This makes it sound as if under ordinary circumstances, “Western voters” would not care very much about Christian persecution, but they ought to care for instrumental reasons — because Christian persecution often goes hand in hand with religious persecution of other groups. Why would “Western voters” care more about the persecution of “other minorities” than persecution of Christians? I should think that “Western voters” would be concerned about religious persecution irrespective of the group being persecuted — not for any ulterior motive but because religious persecution is an evil. Indeed, one might even think that “Western voters” might care very much about persecution of Christians in particular – even if the ”Western voters” that the editorial is talking about are not, or are no longer, Christians. Western culture – in its laws, in its ethics, and in countless other ways — is heavily indebted to Christianity. Why shouldn’t the persecution of Christians be of special concern to “Western voters”? And what does it mean to say that ”any” conflict becomes harder to “solve” once religion is involved? Conflicts can be intractable for any number of reasons, many of which have little or nothing to do with religion. Whether a conflict involving religion is harder to “solve” than “any” other conflict will depend on the particular conflict that we are talking about, won’t it?
A very interesting book by the historian Elizabeth DiPalma Digeser (UCSB), A Threat to Public Piety: Christians, Platonists, and the Great Persecution (Cornell University Press 2012), about the conflict between early Christians and Romans before the Edict of Milan and the Council of Nicaea. The publisher’s description follows.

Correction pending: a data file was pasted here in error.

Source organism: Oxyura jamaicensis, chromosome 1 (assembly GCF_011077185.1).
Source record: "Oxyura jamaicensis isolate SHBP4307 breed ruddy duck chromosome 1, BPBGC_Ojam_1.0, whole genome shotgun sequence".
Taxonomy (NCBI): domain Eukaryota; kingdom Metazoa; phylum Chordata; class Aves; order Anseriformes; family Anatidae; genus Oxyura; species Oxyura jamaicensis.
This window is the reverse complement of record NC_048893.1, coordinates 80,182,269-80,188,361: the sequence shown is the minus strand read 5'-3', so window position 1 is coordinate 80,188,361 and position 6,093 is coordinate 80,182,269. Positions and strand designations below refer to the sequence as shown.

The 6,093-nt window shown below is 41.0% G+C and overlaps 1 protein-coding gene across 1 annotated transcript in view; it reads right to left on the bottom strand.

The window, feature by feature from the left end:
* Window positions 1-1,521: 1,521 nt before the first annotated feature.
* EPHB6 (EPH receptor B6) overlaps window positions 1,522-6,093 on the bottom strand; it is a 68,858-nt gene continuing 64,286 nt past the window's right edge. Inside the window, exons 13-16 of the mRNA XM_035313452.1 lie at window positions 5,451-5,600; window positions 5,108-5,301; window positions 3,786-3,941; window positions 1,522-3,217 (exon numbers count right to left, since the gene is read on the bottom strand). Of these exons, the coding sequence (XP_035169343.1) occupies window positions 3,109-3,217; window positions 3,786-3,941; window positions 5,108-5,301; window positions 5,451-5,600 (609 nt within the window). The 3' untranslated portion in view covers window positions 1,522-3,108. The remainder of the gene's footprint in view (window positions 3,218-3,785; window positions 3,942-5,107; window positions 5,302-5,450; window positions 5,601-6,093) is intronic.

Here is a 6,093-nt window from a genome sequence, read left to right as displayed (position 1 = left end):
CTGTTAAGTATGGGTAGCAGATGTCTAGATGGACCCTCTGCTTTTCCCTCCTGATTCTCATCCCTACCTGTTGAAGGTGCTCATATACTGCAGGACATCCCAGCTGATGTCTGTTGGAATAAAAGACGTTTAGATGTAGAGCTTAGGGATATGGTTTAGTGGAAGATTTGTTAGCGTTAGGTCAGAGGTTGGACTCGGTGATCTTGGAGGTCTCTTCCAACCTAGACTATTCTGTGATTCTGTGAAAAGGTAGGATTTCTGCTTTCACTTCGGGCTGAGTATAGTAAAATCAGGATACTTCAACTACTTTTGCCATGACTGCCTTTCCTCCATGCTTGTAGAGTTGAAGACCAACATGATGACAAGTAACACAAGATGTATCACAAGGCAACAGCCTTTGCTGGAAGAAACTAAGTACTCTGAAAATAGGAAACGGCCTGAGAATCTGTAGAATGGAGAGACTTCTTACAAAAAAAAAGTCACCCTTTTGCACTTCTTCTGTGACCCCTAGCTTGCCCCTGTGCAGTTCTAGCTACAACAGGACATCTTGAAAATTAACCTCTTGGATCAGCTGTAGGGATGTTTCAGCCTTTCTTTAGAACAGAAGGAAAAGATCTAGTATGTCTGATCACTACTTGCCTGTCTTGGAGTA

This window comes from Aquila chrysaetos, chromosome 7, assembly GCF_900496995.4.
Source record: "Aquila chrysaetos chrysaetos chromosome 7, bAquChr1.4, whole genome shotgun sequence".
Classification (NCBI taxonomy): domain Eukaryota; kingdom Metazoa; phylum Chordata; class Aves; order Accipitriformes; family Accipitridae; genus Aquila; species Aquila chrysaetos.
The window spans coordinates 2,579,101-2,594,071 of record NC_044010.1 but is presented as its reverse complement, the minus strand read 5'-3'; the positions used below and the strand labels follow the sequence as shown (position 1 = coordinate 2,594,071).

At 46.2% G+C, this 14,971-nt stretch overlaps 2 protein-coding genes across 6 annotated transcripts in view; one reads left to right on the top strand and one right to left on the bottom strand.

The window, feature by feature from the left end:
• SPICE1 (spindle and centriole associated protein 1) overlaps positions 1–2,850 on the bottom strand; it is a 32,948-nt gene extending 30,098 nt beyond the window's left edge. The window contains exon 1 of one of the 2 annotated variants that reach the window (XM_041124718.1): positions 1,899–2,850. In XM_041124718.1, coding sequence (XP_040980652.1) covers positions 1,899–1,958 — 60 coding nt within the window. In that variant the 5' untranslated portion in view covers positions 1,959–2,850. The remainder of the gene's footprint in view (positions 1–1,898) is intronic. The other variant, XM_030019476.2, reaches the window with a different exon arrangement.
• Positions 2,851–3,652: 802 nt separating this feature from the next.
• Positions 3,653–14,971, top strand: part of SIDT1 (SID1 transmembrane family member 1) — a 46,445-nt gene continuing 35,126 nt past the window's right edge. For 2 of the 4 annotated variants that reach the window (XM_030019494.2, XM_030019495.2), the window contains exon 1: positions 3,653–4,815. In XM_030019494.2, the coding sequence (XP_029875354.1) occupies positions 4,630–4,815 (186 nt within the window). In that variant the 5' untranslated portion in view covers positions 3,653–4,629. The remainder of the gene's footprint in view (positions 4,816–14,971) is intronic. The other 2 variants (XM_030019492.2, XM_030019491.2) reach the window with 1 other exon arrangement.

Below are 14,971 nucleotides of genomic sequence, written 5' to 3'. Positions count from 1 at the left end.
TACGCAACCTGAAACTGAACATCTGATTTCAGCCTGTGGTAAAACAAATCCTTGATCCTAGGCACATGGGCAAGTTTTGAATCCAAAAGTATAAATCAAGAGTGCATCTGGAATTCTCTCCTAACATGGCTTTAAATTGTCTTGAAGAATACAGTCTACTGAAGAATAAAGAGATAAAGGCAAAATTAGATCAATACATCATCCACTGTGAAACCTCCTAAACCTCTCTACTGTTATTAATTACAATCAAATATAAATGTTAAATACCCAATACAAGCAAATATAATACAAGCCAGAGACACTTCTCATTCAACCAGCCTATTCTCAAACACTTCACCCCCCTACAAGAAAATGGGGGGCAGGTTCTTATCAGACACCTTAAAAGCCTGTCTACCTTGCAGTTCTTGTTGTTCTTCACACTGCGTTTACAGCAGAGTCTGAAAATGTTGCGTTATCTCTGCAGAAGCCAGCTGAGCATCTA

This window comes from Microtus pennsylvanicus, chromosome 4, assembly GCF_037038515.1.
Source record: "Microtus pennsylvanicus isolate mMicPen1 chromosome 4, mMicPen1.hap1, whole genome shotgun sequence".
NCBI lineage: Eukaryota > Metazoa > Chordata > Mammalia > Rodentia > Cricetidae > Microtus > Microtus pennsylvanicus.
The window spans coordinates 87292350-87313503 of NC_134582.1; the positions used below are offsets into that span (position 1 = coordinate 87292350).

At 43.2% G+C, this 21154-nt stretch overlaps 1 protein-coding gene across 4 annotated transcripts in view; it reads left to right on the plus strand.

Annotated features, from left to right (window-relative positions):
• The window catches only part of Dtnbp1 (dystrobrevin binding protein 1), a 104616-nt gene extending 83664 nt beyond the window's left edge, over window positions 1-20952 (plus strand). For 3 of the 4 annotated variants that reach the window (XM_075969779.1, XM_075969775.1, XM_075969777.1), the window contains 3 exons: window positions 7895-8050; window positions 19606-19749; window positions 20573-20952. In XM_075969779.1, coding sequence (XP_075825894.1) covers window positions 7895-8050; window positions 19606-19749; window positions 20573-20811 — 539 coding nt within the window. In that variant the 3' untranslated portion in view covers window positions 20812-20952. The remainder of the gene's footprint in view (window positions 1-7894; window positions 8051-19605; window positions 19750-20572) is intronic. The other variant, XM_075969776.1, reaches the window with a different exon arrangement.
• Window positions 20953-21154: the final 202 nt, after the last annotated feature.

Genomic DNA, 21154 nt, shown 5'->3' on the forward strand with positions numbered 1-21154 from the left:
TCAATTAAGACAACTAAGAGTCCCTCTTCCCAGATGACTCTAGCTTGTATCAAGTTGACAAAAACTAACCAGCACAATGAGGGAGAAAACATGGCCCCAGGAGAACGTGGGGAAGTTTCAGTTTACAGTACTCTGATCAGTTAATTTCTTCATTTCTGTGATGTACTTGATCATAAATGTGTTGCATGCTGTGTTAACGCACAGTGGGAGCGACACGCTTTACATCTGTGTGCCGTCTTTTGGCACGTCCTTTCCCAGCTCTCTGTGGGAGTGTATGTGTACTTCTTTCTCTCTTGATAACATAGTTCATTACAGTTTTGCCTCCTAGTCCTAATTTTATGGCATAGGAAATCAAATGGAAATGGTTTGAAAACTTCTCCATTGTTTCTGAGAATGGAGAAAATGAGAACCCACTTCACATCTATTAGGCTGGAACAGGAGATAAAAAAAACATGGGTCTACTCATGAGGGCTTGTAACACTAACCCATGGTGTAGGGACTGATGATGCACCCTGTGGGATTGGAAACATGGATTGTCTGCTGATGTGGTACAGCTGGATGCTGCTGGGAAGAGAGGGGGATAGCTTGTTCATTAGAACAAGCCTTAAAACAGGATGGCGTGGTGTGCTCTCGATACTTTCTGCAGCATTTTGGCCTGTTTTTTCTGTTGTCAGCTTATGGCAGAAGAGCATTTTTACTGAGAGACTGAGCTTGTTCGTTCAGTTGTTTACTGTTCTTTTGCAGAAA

In A Threat to Public Piety, Elizabeth DePalma Digeser reexamines the origins of the Great Persecution (AD 303–313), the last eruption of pagan violence against Christians before Constantine enforced the toleration of Christianity within the Empire. Challenging the widely accepted view that the persecution enacted by Emperor Diocletian was largely inevitable, she points out that in the forty years leading up to the Great Persecution Christians lived largely in peace with their fellow Roman citizens. Why, Digeser asks, did pagans and Christians, who had intermingled cordially and productively for decades, become so sharply divided by the turn of the century?
Making use of evidence that has only recently been dated to this period, Digeser shows that a falling out between Neo-Platonist philosophers, specifically Iamblichus and Porphyry, lit the spark that fueled the Great Persecution. In the aftermath of this falling out, a group of influential pagan priests and philosophers began writing and speaking against Christians, urging them to forsake Jesus-worship and to rejoin traditional cults while Porphyry used his access to Diocletian to advocate persecution of Christians on the grounds that they were a source of impurity and impiety within the empire.
The first book to explore in depth the intellectual social milieu of the late third century, A Threat to Public Piety revises our understanding of the period by revealing the extent to which Platonist philosophers (Ammonius, Plotinus, Porphyry, and Iamblichus) and Christian theologians (Origen, Eusebius) came from a common educational tradition, often studying and teaching side by side in heterogeneous groups.
This is an illuminating report on a number of fronts, not the least of which is its discussion of the State Department’s judgment. — MOD